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Team Led by President Ono Wins $3.7 Million NSF Grant


With the help of an NSF grant, UC will work to become a national model for the recruitment, retention and advancement of women faculty in the STEM disciplines.

Date: 9/14/2012 12:00:00 AM
By: Katie Pence
Phone: (513) 558-4561

UC ingot   A $3,749,336  grant from the National Science Foundation’s ADVANCE Institutional Transformation Program will bolster the University of Cincinnati’s efforts to increase the participation and advancement of women faculty, including women of color, in science, technology, engineering and math (STEM) disciplines. The principal investigator for the grant is Interim President Santa J. Ono.  His co-principal investigators include Melanie T. Cushion (Program Director) of the College of Medicine, Rachel Kallen and Stacie-Furst Holloway (Associate Program Directors) of the McMicken College of Arts and Sciences, Steve Howe, also of the College of Arts and Sciences, and Urmila Ghia of the College of Engineering and Applied Sciences.

The five-year grant, titled Leadership, Empowerment and Advancement of Women Stem Faculty (LEAF), will make UC a model institution for women STEM scientists.

“The STEM disciplines are absolutely essential to the economic development of our region and nation. Already, one-third of our STEM faculty at UC are over the age of 60,” said President Ono. “If we want to remain competitive in a global economy, we must do a better job of recruiting and retaining women into these fields, and UC is ready and willing to do its part, with the help of the National Science Foundation.”

LEAF will work to transform the culture of the university’s STEM departments to promote equity and professional success for women scientists. Its initiatives include: 

  • Enhancement of the pipeline for women faculty in STEM fields by broadening recruitment, improving hiring, increasing retention and promoting advancement.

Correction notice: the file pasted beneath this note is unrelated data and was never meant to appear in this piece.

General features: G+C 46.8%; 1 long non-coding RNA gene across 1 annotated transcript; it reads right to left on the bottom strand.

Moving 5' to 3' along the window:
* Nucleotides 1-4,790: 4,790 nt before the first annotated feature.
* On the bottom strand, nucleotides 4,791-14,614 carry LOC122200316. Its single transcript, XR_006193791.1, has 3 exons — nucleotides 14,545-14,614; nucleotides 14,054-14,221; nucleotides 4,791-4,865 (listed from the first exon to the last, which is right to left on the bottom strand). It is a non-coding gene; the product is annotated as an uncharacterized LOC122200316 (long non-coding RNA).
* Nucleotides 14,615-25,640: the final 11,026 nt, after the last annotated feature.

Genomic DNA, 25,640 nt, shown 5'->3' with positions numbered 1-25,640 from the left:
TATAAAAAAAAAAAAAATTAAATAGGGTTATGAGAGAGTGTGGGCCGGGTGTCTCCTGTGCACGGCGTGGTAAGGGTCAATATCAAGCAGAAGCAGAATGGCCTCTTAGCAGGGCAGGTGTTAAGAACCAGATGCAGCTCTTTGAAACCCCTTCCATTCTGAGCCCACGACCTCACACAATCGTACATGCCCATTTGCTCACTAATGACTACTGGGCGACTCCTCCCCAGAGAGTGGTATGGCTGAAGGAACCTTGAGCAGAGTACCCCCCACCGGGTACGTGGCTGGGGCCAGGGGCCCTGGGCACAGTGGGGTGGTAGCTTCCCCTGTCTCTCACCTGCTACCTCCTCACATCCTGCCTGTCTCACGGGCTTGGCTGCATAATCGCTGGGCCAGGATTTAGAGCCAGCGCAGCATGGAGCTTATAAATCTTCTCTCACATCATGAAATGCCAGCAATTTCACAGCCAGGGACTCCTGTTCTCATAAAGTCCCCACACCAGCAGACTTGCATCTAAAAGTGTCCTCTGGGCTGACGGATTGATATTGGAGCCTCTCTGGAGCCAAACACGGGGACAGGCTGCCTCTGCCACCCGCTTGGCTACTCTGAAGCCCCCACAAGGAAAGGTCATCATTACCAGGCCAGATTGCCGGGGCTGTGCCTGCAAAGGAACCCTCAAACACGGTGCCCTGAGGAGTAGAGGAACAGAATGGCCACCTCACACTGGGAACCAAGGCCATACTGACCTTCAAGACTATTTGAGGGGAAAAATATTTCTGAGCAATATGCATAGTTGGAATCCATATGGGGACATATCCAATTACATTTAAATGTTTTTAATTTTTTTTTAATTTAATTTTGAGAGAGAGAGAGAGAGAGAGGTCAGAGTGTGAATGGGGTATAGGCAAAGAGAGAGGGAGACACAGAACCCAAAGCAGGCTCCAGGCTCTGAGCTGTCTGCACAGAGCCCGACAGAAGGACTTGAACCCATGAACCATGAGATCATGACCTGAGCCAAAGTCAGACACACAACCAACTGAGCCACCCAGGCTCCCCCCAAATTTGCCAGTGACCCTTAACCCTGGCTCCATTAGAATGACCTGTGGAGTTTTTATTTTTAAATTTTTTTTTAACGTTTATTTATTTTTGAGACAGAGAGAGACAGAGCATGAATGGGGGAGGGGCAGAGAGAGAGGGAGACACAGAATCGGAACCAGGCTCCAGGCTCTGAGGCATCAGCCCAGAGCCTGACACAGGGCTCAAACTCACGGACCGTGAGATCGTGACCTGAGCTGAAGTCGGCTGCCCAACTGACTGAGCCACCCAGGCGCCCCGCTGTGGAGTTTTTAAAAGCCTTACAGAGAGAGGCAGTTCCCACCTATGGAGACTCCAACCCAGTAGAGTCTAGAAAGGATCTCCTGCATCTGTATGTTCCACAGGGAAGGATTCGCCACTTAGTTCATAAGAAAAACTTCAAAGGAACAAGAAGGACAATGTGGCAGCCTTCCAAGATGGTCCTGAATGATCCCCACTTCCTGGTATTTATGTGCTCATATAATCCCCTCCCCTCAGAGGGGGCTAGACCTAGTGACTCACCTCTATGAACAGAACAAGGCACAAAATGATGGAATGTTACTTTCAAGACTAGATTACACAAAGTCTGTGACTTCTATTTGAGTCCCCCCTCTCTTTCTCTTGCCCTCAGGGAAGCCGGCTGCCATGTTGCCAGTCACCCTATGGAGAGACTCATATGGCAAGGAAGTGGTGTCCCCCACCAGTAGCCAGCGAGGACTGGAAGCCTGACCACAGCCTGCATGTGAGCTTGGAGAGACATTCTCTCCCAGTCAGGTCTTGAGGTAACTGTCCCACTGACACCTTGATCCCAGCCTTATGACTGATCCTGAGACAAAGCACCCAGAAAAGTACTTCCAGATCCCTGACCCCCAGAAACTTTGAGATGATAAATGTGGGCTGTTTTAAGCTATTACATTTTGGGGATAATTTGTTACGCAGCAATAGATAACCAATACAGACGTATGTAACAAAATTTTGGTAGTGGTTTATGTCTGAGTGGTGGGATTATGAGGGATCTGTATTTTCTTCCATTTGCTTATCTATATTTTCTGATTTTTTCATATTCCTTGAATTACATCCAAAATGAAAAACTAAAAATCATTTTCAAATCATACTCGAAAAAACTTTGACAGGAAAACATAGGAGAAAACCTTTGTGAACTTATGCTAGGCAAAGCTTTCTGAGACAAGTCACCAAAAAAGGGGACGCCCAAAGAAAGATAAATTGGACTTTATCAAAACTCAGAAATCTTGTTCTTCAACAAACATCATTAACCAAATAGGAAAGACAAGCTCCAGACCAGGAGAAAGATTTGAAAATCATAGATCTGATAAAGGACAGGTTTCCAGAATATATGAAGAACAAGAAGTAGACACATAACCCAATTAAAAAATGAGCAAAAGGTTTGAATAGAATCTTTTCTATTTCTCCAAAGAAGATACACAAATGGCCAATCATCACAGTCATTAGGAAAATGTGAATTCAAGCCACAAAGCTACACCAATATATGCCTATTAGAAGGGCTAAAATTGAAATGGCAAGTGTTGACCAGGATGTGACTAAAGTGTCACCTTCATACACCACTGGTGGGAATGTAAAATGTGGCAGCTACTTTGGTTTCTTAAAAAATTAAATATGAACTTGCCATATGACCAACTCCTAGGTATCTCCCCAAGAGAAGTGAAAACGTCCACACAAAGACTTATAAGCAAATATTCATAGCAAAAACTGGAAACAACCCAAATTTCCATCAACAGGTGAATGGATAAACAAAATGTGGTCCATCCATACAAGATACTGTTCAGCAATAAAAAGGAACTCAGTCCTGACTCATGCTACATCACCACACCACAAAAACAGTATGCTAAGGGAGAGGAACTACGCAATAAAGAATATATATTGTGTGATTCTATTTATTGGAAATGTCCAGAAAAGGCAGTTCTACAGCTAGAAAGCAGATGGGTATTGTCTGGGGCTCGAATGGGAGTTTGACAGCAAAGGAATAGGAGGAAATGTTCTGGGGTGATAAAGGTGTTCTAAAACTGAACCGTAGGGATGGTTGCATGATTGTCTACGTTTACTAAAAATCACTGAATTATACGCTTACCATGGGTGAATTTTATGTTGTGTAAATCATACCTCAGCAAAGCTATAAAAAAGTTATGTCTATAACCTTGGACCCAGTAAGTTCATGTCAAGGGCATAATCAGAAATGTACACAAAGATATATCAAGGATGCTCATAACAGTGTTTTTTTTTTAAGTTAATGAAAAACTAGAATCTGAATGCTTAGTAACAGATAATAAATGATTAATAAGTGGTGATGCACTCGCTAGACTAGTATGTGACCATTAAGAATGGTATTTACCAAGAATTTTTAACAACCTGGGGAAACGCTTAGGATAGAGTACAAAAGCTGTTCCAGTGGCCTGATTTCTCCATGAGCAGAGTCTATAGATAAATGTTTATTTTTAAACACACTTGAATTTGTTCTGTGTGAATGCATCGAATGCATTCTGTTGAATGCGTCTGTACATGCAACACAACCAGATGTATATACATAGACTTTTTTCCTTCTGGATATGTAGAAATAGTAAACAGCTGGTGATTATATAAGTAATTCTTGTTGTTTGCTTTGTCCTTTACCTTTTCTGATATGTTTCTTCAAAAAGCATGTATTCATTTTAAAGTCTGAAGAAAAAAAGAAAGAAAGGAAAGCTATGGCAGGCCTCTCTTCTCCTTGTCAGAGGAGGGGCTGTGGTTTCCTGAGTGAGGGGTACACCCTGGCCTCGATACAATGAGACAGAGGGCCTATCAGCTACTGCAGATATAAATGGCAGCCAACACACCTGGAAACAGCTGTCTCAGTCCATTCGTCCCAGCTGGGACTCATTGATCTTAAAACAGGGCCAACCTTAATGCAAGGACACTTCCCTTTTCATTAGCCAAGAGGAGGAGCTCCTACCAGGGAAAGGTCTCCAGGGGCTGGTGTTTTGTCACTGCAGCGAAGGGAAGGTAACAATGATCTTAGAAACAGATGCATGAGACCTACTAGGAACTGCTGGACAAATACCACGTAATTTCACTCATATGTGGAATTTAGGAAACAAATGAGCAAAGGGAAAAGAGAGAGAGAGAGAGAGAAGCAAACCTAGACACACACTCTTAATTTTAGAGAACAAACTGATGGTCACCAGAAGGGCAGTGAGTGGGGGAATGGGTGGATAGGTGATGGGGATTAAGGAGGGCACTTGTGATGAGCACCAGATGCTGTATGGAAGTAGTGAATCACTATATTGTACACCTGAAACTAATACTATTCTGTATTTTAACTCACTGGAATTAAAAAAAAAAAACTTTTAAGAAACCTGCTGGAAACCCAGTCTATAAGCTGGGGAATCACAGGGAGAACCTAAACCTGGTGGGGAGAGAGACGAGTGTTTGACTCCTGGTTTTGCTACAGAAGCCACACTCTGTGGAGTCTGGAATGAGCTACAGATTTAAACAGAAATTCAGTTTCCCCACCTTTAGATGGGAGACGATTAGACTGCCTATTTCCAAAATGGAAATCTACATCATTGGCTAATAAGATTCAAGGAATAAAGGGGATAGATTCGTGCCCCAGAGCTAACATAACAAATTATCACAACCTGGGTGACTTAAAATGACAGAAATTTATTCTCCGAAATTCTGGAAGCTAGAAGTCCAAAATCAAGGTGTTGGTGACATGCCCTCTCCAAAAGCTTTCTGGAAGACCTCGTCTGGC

• Transforming the climate for STEM faculty by creating social and collaborative mentoring networks to promote intellectual progress, equity and an inclusive culture.
  • Creating interdependence by enabling sustainable dynamic institutional practice and policy through the establishment of an Accountability and Advocacy Council, which will assess progress and success as strategies are implemented.
  • Conducting research on social networks and discourse regarding STEM.
  • Addressing the unique needs of UC’s STEM faculty who are women of color.
Plans for programming include a series of professional development workshops for women in STEM fields at different career stages, learning communities for informal and formal mentoring of female STEM scientists, and seed grants to support research, professional development and collaboration.

In addition, there will be programming targeted to deans, department heads and search committee members to provide training in best practices for hiring, promotion and tenure, as well as mentoring and coaching of administrators to facilitate accountability, transparency and inclusiveness. 

Resulting policies and procedures are expected to transform UC as a go-to institution for women STEM faculty and enhance the research, teaching and community missions of the University for all faculty.